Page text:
18 June 2007

Fake Guardians

the wind swirls furiously
a mild howl is singing outside
the clouds are heavy, getting darker
it is cold and my child shivers
her tormented eyes starve for comfort

heavy rains are coming
is fear going to break me?
not a chance!
more than two dozen tires guard over us
i dare you to count them all!

my little angel groans
she is paler than yesterday
her sweaty forehead is on fire
i wipe off crusted blood on her mouth
she must have been biting her lips again

are you hungry, baby?
would you like something to eat?
we are safe from the tempest
but death won't stop
knocking at the door

Forgive a learning poet for expressing his feelings of despair today. That is what I felt when I saw houses (yes, plural) like this weeks ago. The rains are coming to town. That means more stagnant water. Those tires collect stagnant water, and are therefore breeding places for dengue-carrying mosquitoes. But the poor among us can't be choosers. They make do with what is available to them. You can't ask them to remove those tires from their makeshift roofs.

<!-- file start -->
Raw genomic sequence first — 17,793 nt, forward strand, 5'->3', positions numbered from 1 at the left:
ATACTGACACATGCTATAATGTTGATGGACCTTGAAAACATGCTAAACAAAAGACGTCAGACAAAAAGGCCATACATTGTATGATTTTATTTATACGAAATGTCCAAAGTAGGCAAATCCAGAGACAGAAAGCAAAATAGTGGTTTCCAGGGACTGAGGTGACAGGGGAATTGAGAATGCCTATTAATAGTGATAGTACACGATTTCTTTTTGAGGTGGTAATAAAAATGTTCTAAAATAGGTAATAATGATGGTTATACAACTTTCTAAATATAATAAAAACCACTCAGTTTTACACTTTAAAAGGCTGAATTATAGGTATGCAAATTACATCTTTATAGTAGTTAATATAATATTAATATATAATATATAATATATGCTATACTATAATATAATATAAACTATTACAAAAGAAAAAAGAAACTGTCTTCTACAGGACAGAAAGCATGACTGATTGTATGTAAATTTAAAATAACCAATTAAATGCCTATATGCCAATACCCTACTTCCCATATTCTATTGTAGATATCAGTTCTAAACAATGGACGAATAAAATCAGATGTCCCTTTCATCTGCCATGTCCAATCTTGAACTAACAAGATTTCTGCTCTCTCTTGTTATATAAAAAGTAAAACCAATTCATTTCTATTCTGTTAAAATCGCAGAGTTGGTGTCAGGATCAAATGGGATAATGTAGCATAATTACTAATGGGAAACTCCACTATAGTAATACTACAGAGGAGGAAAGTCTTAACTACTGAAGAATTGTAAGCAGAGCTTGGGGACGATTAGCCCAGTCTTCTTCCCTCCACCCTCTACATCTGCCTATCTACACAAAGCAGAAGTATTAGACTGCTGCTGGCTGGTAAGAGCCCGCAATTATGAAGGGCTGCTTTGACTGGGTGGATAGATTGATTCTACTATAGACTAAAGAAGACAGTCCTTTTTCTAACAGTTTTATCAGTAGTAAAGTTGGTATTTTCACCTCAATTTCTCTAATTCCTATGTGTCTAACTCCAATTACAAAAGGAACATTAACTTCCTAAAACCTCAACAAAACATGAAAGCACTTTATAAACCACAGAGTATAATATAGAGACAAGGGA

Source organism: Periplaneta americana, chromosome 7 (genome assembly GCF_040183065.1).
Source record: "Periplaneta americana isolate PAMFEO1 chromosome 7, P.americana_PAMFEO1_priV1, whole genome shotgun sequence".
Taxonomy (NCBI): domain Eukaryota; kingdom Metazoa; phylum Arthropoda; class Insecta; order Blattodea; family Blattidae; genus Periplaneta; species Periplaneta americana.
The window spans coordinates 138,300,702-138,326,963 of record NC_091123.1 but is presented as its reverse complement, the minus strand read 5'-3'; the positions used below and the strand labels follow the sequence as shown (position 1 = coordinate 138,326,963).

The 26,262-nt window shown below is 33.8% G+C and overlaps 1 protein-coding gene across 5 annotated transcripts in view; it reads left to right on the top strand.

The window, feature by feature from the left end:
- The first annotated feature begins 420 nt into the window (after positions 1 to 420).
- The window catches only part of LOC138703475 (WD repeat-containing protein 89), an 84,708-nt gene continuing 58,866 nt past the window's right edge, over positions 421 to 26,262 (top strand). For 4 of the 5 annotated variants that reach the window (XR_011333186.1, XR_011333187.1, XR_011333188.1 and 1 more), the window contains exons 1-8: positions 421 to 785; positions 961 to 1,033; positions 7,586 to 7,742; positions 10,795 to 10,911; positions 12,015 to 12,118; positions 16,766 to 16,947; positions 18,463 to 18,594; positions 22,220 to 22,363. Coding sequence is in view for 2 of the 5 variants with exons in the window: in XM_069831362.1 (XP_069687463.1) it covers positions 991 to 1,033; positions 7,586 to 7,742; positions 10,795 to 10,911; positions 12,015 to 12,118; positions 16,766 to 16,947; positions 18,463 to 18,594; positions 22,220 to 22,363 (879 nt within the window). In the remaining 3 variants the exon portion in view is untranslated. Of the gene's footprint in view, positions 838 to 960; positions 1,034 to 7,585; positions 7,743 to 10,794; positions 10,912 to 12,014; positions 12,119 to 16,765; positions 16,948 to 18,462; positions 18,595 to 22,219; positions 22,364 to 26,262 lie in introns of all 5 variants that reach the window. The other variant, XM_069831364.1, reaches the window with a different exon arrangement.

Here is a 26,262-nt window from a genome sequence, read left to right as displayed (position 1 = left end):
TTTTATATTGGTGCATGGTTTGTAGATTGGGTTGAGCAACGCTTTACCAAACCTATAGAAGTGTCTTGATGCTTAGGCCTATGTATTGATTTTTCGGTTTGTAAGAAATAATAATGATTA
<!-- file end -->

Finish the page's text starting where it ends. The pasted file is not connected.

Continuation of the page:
It does not matter if they know or not how dreadful dengue spreads....their wretched condition has extinguished whatever positive emotion they had left.

For the simple-minded, it is easy to say eliminate mosquitoes, and you eliminate dengue fever. For the deep thinker, preventing dengue fever is not about mosquitoes alone. It is also about giving hope and opportunity to those whose lives have been demonized with constant pessimism.

1 reactions:

yanub said...

Couldn't people be hired in each community to inspect the tires and cut large drain holes in them? The tires are unsightly, but there is not an inexpensive replacement for them. If the tires drained well, there would be fewer places for mosquitos to breed and poor people would still have roofs. And some poor people would have a new, important job. Would that work?